Finally, the day that I had dreamed about but also was a little frightened by had arrived. I was going to fly from my nest and be in charge of my total existence. But truth be told, I actually had no idea how to manage my total existence. The Greek philosopher Plato in his book The Republic breaks down the components of human life into what he called a four-part being.

One part obviously is the physical body; the chancellor has already challenged you to take care of yourselves physically. Plato refers to the remaining parts of the self as the soul, which has three virtues: intellect, will, and emotion. Plato writes that unless a person takes charge of his soul, his life will be unbalanced and chaotic. I would like to spend just a few minutes sharing with you pieces of advice that I believe will help you manage your life and keep chaos to a minimum. This is advice that I have gained from mentors, family members, friends, former students, and by watching others live their lives. Oliver Wendell Holmes once said, “The mind, once expanded to the dimensions of larger ideas, never returns to its original size.”

Expanding your intellect is our, and hopefully your, primary goal for your journey here at Pitt. We will provide countless experiences to help you develop your intellect, but because you are in charge, it will be up to you to take advantage of them.

Going to class and being on time: It’s up to you. Gaining new experiences that will challenge your thinking and actions: It’s up to you. Performing at your highest ability in the classroom: It’s up to you. Developing relationships with people who do not look, think, believe, or dress like you: It’s up to you. Doing all of these things will expand and prepare you for your future, but it is up to you to make the connections and decisions that will expand your intellect and make you a stronger individual.

Plato describes the will as the virtue that summons our courage so that we can carry out the dictates of our intellect. Our will is what makes us strong and brave enough to move forward.

A prizefighter was once asked, “What does it take to become a champion?” “You must be willing to fight one more round,” he replied. So my message to you today is: Refuse to leave the ring. Get back up when it appears you’ve been counted out. There may be a tough class ahead that you fear, and you may even be tempted to change your major because of it. Instead, call forth your will. Be courageous and seek help from your professors, tutors, or classmates who have mastered the material. In this life, victory is possible if you have the courage to set your will in motion.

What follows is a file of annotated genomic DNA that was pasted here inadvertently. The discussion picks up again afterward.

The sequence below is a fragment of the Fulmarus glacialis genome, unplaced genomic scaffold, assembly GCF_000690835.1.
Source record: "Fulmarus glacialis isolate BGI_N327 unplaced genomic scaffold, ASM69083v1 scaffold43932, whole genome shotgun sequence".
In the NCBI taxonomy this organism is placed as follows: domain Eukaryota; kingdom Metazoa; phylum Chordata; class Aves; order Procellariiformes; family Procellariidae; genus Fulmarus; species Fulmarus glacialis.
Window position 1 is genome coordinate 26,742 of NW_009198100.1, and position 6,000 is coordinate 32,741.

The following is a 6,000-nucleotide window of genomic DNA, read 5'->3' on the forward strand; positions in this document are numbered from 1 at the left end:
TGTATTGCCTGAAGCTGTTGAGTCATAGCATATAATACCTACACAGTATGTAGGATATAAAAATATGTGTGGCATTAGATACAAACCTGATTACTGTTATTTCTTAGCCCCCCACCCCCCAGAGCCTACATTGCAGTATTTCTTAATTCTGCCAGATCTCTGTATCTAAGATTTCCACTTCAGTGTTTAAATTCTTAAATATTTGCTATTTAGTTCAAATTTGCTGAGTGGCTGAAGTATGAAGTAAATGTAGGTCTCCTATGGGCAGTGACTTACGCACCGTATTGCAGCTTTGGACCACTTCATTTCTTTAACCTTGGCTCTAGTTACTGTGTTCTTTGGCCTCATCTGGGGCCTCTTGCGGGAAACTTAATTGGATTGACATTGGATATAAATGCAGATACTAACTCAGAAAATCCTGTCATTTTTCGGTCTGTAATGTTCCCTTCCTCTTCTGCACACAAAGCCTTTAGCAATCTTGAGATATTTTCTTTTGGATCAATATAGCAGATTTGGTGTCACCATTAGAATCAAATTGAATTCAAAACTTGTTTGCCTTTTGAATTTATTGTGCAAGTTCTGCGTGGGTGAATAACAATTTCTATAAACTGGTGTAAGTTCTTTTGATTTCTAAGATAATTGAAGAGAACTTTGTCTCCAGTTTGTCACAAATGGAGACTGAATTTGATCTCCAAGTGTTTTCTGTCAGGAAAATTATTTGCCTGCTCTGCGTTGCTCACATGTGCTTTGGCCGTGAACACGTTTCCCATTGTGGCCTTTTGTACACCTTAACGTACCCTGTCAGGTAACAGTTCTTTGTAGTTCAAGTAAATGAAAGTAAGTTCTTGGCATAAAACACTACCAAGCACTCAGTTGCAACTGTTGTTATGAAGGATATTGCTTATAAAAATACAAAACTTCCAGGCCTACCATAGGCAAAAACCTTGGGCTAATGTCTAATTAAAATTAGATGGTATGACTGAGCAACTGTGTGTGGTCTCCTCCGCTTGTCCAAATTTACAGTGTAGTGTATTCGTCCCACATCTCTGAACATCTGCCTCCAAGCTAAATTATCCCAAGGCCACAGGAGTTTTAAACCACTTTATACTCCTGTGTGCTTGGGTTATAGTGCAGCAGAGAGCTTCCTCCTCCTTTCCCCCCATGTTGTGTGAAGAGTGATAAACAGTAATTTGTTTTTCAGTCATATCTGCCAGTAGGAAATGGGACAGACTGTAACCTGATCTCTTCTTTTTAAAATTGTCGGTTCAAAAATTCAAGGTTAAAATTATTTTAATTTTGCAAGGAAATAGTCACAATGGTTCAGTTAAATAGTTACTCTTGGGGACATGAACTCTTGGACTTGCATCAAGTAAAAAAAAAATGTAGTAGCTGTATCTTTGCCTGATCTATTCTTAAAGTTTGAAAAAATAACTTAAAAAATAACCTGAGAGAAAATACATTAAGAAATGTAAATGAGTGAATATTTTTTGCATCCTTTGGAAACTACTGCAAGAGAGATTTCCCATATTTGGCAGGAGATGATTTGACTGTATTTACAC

I also want to talk a little about emotions. Arthur Chickening, a noted student development theorist, maintains that one of the most difficult challenges young adults face is managing their emotions.

Managing emotions requires self-control and confidence, and students who have those attributes are better able to withstand life’s turmoil. Now that you are in charge of your lives, it behooves you to develop the mechanisms that will help you manage your emotions each day.

Many mornings when I finish dressing for the day, I look in the mirror and I smile. I may be having a bad hair day, but I smile; my shoes may not match my suit perfectly, but I smile. My children may be screaming in the background, because one is wearing what the other had planned to wear that day, but I smile. The biggest white zit may have appeared overnight in the middle of my African American forehead, but I still smile. I get the first smile of the day, and I remind myself that no one else put the smile on my face, and I shall not allow anyone else to permanently take it away.

In 1900, Lyman Frank Baum wrote the beloved American novel The Wonderful Wizard of Oz. In this tale, the main character, Dorothy, spends most of the story trying to find her way home. Yet many believe that Dorothy’s search is not for Kansas, but instead to find herself.

Along the journey, she meets the Scarecrow, who is looking for a brain—enhanced intellect. She meets the Cowardly Lion, who is looking for courage— the will to move, even in fear. And finally, she meets a Tin Man, who wanted a heart—the ability to manage emotions. Just as a cyclone began this tale, life’s changes will present opportunities for you to enhance your intellect, exert your will, and manage your emotions. In turn, these opportunities will help each of you to make incredible strides in your own life, and possibly incredible contributions in your home, community, and maybe even the world.

You will be tempted, at times, to believe that others are holding the keys to your success, but never succumb to that idea. The only one who can limit you is you.

My hope for each of you is that this will be an amazing year, that you will enjoy expanding your mind, and that you will commit to becoming stronger physically, intellectually, and emotionally. And that every moment from this day forward, you will move in a heartfelt way to become the man or woman you were created to be.

Welcome to the University of Pittsburgh.